PCTs must ask councils for premises help

Another week, another tale of GPs left stranded in unsuitable premises because of funding cuts, PCT confusion or a general unwillingness by government to accept that its community-focused health vision cannot be delivered in the current primary care estate.

This week it is Worcestershire PCT that is the villain. It seems that practices in Kidderminster who had funding for new premises under their old PCT have been told that this may no longer be the case ‘due to the changing position from the DoH regarding central allocations’ by the newly merged Worcestershire PCT.

Has the cost of merging been so great that it has eaten up the whole premises budget, we are left wondering? Or have only debts and not funds been merged? Certainly the need for premises investment has not been reduced at the same time as the number of PCTs.

But it is not all bad news in Worcestershire. By coincidence another of the GP practices within the PCT area, the Pershore Medical Practice, is enjoying its new surgery thanks to the Wychavon District Council. It seems that while PCTs’ premises budgets are trickling away into other funding blackholes, new regulations will allow local authorities to invest in projects such as building GP surgeries and cottage hospitals which they can then let back to GPs or PCTs.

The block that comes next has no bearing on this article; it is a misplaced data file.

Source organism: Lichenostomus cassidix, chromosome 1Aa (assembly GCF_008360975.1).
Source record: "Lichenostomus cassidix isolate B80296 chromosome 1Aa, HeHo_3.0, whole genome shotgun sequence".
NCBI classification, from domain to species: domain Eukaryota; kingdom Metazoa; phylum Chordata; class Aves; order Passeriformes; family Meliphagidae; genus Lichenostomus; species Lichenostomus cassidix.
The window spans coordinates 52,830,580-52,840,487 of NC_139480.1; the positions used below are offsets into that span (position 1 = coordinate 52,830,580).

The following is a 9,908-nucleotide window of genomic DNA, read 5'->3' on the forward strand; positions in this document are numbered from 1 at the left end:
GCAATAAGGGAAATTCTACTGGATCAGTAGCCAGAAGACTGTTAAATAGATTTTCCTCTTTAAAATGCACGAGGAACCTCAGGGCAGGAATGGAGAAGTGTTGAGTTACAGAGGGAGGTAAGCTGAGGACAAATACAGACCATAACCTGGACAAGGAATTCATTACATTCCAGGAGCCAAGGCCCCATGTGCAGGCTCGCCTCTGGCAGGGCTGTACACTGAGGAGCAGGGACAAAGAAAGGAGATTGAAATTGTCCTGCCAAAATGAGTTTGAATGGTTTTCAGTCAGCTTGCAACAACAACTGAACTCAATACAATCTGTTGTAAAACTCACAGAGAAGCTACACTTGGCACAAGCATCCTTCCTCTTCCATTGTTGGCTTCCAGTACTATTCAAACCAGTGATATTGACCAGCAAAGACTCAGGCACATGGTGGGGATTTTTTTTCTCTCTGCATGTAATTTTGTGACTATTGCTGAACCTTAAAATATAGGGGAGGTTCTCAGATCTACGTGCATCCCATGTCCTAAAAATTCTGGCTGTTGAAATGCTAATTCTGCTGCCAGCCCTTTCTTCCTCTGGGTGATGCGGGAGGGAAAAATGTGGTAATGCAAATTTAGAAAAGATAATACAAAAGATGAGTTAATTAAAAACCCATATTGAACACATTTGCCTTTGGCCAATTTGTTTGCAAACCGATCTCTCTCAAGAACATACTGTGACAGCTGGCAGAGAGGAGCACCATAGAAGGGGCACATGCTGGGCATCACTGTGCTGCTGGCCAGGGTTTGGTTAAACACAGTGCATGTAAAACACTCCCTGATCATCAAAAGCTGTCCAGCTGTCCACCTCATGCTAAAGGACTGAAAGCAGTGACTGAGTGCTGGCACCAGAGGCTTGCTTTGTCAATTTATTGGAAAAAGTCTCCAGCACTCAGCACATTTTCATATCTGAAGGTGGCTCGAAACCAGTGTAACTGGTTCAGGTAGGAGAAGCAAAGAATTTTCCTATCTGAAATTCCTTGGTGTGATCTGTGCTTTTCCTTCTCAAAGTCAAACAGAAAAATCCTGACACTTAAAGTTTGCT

The advantage of the local authority-financed schemes is that the rent is lower for the GP

practices and that the profits remain in the

public sector — all good news for tax-payers.

Much was made of PCT reform bringing health authority borders into line with councils to allow the different bodies to work together more easily. This is an excellent opportunity for PCTs such as Worcestershire to put this to the test by working with local authorities to develop more innovative premises schemes like Pershore rather than sticking to the current policy of hand wringing and cuts.

If such collaborations proved successful we should all consider what else local authorities could teach PCTs.

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